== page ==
Title:
Stablization and terminal sterilization of phospholipid formulations
Kind Code:
A1


Abstract:
A method for sterilizing a lipid-containing formulation wherein the pH and the ionic strength of the lipid-containing formulation are optionally adjusted and the lipid-containing formulation is subjected to a temperature of between about 126° C. and about 130° C. for a time of between about 2 minutes and about 10 minutes. A stabilizing excipient is optionally added to the lipid-containing formulation.



Inventors:
Hui, Poh K. (Wellesley, MA, US)
Diluzio, Willow R. (Westford, MA, US)
Application Number:
10/102228
Publication Date:
03/13/2003
Filing Date:
03/20/2002
Assignee:
HUI POH K.
DILUZIO WILLOW R.
Primary Class:
Other Classes:
514/75
International Classes:
A61L2/06; A23J7/00; A23L3/02; A23L3/10; A61K9/127; A61K31/567; A61K47/24; A61K49/00; A61L2/00; (IPC1-7): A61L9/00
View Patent Images:



Primary Examiner:
JASTRZAB, KRISANNE MARIE
Attorney, Agent or Firm:
BakerHostetler (Philadelphia, PA, US)
Claims:

What is claimed is:



1. A method for treating a lipid-containing formulation comprising the step of subjecting the formulation to a temperature of between about 126° C. and about 130° C. for a time of between about 2 minutes and about 10 minutes.

2. The method of claim 1 wherein the formulation is subjected to a temperature of about 128±1° C. for a time of about 6±0.5 minutes.

3. The method of claim I comprising the step of introducing the lipid-containing formulation into at least one vial under aseptic conditions.

4. The method of claim 1 comprising the step of adding a stabilizing excipient to the lipid-containing formulation.

5. The method of claim 4 wherein the stabilizing excipient comprises a pH buffering agent.

6. The method of claim 5 wherein the pH buffering agent comprises a citrate buffer.

7. The method of claim 5 wherein the pH buffering agent comprises a phosphate buffer.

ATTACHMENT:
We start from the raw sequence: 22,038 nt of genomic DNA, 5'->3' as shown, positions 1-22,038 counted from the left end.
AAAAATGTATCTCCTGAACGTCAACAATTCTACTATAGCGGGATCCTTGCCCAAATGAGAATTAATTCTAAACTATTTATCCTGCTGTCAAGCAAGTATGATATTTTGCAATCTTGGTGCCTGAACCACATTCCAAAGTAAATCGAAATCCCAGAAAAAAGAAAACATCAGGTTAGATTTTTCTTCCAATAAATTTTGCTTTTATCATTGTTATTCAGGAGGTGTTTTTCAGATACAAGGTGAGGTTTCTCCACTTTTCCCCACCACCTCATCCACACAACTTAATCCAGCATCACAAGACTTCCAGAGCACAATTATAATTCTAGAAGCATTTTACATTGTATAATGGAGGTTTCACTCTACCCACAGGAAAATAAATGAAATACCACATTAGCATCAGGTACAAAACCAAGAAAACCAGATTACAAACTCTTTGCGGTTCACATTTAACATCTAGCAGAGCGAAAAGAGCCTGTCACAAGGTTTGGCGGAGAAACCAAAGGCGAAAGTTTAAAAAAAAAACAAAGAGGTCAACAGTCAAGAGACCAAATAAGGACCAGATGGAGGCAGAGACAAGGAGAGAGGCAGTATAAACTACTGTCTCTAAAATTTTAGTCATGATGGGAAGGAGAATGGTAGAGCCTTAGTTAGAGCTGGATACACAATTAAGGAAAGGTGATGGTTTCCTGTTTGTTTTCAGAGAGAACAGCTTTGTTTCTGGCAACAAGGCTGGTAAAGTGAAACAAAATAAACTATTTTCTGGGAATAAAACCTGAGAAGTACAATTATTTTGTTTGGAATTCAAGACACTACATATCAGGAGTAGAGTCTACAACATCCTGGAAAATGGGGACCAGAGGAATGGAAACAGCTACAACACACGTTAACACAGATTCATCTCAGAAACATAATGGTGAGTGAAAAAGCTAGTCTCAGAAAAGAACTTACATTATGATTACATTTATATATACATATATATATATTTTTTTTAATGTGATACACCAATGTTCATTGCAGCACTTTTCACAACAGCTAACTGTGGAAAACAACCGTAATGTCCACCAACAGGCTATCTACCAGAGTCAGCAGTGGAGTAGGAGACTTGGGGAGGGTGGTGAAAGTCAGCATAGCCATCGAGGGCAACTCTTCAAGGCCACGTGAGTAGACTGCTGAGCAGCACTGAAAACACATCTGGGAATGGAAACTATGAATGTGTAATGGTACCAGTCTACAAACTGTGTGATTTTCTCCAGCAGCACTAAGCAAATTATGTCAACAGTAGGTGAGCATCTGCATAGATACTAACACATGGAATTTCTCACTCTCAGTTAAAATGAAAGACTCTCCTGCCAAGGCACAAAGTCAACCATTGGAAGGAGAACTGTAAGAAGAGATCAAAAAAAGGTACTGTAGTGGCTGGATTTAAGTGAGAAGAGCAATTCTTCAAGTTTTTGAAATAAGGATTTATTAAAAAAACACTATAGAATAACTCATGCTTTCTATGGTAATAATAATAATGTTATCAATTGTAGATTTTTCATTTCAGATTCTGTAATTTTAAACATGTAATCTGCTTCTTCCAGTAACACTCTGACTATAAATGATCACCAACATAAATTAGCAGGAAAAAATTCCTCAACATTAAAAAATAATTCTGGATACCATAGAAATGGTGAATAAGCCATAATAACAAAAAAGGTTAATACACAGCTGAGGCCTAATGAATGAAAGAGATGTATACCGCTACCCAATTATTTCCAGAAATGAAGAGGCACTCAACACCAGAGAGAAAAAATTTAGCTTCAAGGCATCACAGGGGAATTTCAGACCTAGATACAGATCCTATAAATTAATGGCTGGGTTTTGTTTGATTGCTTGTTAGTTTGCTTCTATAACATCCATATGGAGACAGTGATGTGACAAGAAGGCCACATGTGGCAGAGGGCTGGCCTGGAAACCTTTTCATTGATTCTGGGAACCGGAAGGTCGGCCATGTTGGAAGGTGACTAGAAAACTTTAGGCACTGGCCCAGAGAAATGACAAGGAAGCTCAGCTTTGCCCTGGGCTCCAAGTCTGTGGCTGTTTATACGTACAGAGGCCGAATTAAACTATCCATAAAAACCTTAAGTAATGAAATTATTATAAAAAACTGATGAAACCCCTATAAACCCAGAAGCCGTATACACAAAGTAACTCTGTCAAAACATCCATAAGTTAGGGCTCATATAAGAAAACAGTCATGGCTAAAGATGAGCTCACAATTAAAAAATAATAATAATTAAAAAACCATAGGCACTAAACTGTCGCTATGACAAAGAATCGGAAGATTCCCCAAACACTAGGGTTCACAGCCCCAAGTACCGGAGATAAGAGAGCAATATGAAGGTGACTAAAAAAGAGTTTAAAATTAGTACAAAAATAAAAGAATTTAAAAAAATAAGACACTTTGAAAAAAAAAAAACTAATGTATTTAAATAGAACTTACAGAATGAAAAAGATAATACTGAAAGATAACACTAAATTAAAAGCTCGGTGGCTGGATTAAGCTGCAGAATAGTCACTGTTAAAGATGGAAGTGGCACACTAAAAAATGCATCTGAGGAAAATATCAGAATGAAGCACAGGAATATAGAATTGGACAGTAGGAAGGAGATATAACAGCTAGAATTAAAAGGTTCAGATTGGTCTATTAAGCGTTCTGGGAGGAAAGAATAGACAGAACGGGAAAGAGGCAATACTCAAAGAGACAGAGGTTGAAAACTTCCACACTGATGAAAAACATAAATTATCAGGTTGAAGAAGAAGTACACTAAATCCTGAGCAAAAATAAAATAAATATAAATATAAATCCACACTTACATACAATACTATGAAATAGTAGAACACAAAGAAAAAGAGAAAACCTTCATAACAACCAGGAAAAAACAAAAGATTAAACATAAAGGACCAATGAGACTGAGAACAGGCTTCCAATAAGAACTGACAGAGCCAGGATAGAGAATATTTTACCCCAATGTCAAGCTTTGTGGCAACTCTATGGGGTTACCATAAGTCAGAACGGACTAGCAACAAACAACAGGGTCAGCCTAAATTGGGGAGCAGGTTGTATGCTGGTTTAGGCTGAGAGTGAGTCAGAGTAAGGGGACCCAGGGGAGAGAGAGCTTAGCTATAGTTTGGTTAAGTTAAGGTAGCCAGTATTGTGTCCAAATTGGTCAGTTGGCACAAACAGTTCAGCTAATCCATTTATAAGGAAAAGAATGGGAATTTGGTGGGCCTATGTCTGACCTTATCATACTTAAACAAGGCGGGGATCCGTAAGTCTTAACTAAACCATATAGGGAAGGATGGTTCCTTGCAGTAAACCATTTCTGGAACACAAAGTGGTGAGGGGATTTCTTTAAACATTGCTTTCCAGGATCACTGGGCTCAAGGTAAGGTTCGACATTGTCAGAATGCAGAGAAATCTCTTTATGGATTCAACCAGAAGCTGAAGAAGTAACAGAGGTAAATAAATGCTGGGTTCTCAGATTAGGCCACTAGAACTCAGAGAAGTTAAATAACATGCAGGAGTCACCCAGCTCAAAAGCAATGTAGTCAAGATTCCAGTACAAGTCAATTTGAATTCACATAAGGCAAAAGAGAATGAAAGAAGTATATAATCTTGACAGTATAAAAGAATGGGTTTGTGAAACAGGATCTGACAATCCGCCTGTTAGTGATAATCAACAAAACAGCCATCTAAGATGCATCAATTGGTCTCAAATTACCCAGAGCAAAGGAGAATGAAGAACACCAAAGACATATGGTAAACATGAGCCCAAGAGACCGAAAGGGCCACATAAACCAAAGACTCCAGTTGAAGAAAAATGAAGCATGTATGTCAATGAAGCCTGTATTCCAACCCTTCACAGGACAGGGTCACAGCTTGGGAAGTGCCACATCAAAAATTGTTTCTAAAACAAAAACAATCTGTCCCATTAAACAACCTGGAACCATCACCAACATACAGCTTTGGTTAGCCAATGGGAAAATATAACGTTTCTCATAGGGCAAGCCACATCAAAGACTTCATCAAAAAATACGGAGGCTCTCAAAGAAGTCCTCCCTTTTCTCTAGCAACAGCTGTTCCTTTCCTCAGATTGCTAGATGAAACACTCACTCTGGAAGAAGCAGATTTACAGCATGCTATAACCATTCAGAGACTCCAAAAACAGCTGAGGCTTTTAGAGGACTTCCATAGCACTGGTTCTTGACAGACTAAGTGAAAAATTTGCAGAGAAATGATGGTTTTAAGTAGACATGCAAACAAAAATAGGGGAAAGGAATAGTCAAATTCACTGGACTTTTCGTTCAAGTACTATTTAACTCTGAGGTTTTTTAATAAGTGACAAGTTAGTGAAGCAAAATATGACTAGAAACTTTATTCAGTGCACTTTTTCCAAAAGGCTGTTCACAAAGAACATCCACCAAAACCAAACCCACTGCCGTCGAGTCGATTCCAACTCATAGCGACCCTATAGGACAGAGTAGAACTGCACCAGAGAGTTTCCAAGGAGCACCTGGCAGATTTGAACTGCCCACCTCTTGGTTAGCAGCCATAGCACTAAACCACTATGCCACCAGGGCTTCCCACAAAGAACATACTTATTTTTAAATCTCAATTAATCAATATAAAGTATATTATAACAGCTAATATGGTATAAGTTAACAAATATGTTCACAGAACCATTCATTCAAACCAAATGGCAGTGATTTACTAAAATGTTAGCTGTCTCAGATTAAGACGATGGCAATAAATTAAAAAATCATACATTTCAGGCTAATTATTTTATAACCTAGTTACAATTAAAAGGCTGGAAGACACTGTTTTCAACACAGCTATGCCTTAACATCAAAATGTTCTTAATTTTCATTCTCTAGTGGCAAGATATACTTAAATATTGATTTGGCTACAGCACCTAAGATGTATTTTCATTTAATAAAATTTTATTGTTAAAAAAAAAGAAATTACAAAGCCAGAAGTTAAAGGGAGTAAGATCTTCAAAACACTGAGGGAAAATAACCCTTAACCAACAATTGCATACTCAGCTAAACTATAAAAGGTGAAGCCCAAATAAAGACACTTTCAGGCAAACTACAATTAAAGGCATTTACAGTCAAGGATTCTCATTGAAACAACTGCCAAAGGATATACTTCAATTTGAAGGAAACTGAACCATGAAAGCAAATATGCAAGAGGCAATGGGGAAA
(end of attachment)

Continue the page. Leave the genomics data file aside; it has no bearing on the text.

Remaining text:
8. The method of claim 4 wherein the stabilizing excipient comprises propylene glycol.

9. The method of claim 1 comprising the step of adjusting the pH of the lipid-containing formulation.

10. The method of claim 1 comprising the step of adjusting the total ionic strength of the lipid-containing formulation.

11. The method of claim 10 wherein the pH of the lipid-containing formulation is adjusted after the ionic strength adjusting step.

Description:

FIELD OF THE INVENTION

[0001] The present invention relates to methods for the steam sterilization of phospholipid formulations and, in particular, to methods for the sterilization of phospholipid formulations having an optional addition of stabilizing excipients, wherein the phospholipid formulation is subjected to a steam sterilization cycle having a short dwell time at an elevated temperature.

BACKGROUND OF THE INVENTION

[0002] Ultrasound is a diagnostic imaging technique which provides a number of advantages over other diagnostic methodology. Unlike techniques such as nuclear medicine and X-rays, ultrasound does not expose the patient to potentially harmful exposures of ionizing electron radiation that can potentially damage biological materials, such as DNA, RNA, and proteins. In addition, ultrasound technology is a relatively inexpensive modality when compared to such techniques as computed tomography (CT) or magnetic resonance imaging.

[0003] The principle of ultrasound is based upon the fact that sound waves will be differentially reflected off of tissues depending upon the makeup and density of the tissue or vasculature being observed. Depending upon the tissue composition, ultrasound waves will either dissipate by absorption, penetrate through the tissue, or reflect back. Reflection, referred to as back scatter or reflectivity, is the basis for developing an ultrasound image. A transducer, which is typically capable of detecting sound waves in the range of 1 MHz to 10 MHz in clinical settings, is used to sensitively detect the returning sound waves. These waves are then integrated into an image that can be quantitated. The quantitated waves are then converted to an image of the tissue being observed.